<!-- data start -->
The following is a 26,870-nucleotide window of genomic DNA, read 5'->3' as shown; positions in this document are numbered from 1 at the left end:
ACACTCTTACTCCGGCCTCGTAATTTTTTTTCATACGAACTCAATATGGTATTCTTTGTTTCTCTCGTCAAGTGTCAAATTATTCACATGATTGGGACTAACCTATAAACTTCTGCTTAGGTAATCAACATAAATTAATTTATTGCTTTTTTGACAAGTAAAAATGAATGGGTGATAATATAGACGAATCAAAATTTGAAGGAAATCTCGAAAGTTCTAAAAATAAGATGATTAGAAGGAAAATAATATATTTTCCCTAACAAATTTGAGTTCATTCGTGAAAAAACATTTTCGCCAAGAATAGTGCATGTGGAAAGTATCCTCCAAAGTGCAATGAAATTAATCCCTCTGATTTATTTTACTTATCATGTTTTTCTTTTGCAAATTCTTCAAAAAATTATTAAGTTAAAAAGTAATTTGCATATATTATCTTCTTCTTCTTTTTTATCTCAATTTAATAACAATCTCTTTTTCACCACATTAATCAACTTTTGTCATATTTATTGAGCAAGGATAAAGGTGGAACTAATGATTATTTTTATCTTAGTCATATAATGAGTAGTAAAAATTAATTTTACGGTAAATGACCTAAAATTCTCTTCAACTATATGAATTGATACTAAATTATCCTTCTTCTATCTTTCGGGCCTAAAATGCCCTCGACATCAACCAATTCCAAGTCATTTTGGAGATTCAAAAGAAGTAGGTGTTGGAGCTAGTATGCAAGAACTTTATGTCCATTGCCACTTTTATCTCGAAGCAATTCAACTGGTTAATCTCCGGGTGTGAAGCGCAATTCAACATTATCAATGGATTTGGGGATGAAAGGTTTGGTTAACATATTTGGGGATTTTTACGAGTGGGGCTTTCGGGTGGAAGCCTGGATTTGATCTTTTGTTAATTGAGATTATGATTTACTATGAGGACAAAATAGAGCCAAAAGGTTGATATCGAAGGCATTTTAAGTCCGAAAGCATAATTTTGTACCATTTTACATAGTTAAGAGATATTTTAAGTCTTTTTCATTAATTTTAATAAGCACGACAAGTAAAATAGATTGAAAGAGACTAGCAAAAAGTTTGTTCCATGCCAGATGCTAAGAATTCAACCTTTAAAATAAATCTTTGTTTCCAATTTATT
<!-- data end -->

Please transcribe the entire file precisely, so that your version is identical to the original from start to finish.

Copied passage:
The following is a 26,870-nucleotide window of genomic DNA, read 5'->3' as shown; positions in this document are numbered from 1 at the left end:
ACACTCTTACTCCGGCCTCGTAATTTTTTTTCATACGAACTCAATATGGTATTCTTTGTTTCTCTCGTCAAGTGTCAAATTATTCACATGATTGGGACTAACCTATAAACTTCTGCTTAGGTAATCAACATAAATTAATTTATTGCTTTTTTGACAAGTAAAAATGAATGGGTGATAATATAGACGAATCAAAATTTGAAGGAAATCTCGAAAGTTCTAAAAATAAGATGATTAGAAGGAAAATAATATATTTTCCCTAACAAATTTGAGTTCATTCGTGAAAAAACATTTTCGCCAAGAATAGTGCATGTGGAAAGTATCCTCCAAAGTGCAATGAAATTAATCCCTCTGATTTATTTTACTTATCATGTTTTTCTTTTGCAAATTCTTCAAAAAATTATTAAGTTAAAAAGTAATTTGCATATATTATCTTCTTCTTCTTTTTTATCTCAATTTAATAACAATCTCTTTTTCACCACATTAATCAACTTTTGTCATATTTATTGAGCAAGGATAAAGGTGGAACTAATGATTATTTTTATCTTAGTCATATAATGAGTAGTAAAAATTAATTTTACGGTAAATGACCTAAAATTCTCTTCAACTATATGAATTGATACTAAATTATCCTTCTTCTATCTTTCGGGCCTAAAATGCCCTCGACATCAACCAATTCCAAGTCATTTTGGAGATTCAAAAGAAGTAGGTGTTGGAGCTAGTATGCAAGAACTTTATGTCCATTGCCACTTTTATCTCGAAGCAATTCAACTGGTTAATCTCCGGGTGTGAAGCGCAATTCAACATTATCAATGGATTTGGGGATGAAAGGTTTGGTTAACATATTTGGGGATTTTTACGAGTGGGGCTTTCGGGTGGAAGCCTGGATTTGATCTTTTGTTAATTGAGATTATGATTTACTATGAGGACAAAATAGAGCCAAAAGGTTGATATCGAAGGCATTTTAAGTCCGAAAGCATAATTTTGTACCATTTTACATAGTTAAGAGATATTTTAAGTCTTTTTCATTAATTTTAATAAGCACGACAAGTAAAATAGATTGAAAGAGACTAGCAAAAAGTTTGTTCCATGCCAGATGCTAAGAATTCAACCTTTAAAATAAATCTTTGTTTCCAATTTATT